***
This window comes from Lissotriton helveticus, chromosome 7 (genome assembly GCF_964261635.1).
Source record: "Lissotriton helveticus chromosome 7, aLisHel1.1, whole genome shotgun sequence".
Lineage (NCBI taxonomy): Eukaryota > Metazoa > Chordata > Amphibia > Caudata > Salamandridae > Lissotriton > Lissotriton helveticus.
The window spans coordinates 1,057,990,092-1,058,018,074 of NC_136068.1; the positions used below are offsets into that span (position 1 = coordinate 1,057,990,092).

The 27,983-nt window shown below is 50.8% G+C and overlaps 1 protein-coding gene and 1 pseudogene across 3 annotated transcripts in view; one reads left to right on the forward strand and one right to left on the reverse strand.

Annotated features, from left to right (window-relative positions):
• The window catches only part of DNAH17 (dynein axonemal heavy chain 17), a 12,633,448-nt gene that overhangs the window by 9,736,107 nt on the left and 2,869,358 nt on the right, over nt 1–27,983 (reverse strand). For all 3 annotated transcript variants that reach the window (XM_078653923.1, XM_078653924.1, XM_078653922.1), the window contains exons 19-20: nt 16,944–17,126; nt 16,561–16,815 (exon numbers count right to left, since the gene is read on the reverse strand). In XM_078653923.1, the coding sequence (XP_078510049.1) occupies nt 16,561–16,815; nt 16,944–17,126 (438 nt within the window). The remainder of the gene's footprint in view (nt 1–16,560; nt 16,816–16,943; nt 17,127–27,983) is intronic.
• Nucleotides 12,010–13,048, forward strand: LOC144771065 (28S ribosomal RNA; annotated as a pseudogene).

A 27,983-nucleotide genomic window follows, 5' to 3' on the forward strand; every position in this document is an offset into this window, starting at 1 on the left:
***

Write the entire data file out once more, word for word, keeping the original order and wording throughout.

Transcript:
This window comes from Lissotriton helveticus, chromosome 7 (genome assembly GCF_964261635.1).
Source record: "Lissotriton helveticus chromosome 7, aLisHel1.1, whole genome shotgun sequence".
Lineage (NCBI taxonomy): Eukaryota > Metazoa > Chordata > Amphibia > Caudata > Salamandridae > Lissotriton > Lissotriton helveticus.
The window spans coordinates 1,057,990,092-1,058,018,074 of NC_136068.1; the positions used below are offsets into that span (position 1 = coordinate 1,057,990,092).

The 27,983-nt window shown below is 50.8% G+C and overlaps 1 protein-coding gene and 1 pseudogene across 3 annotated transcripts in view; one reads left to right on the forward strand and one right to left on the reverse strand.

Annotated features, from left to right (window-relative positions):
• The window catches only part of DNAH17 (dynein axonemal heavy chain 17), a 12,633,448-nt gene that overhangs the window by 9,736,107 nt on the left and 2,869,358 nt on the right, over nt 1–27,983 (reverse strand). For all 3 annotated transcript variants that reach the window (XM_078653923.1, XM_078653924.1, XM_078653922.1), the window contains exons 19-20: nt 16,944–17,126; nt 16,561–16,815 (exon numbers count right to left, since the gene is read on the reverse strand). In XM_078653923.1, the coding sequence (XP_078510049.1) occupies nt 16,561–16,815; nt 16,944–17,126 (438 nt within the window). The remainder of the gene's footprint in view (nt 1–16,560; nt 16,816–16,943; nt 17,127–27,983) is intronic.
• Nucleotides 12,010–13,048, forward strand: LOC144771065 (28S ribosomal RNA; annotated as a pseudogene).

A 27,983-nucleotide genomic window follows, 5' to 3' on the forward strand; every position in this document is an offset into this window, starting at 1 on the left: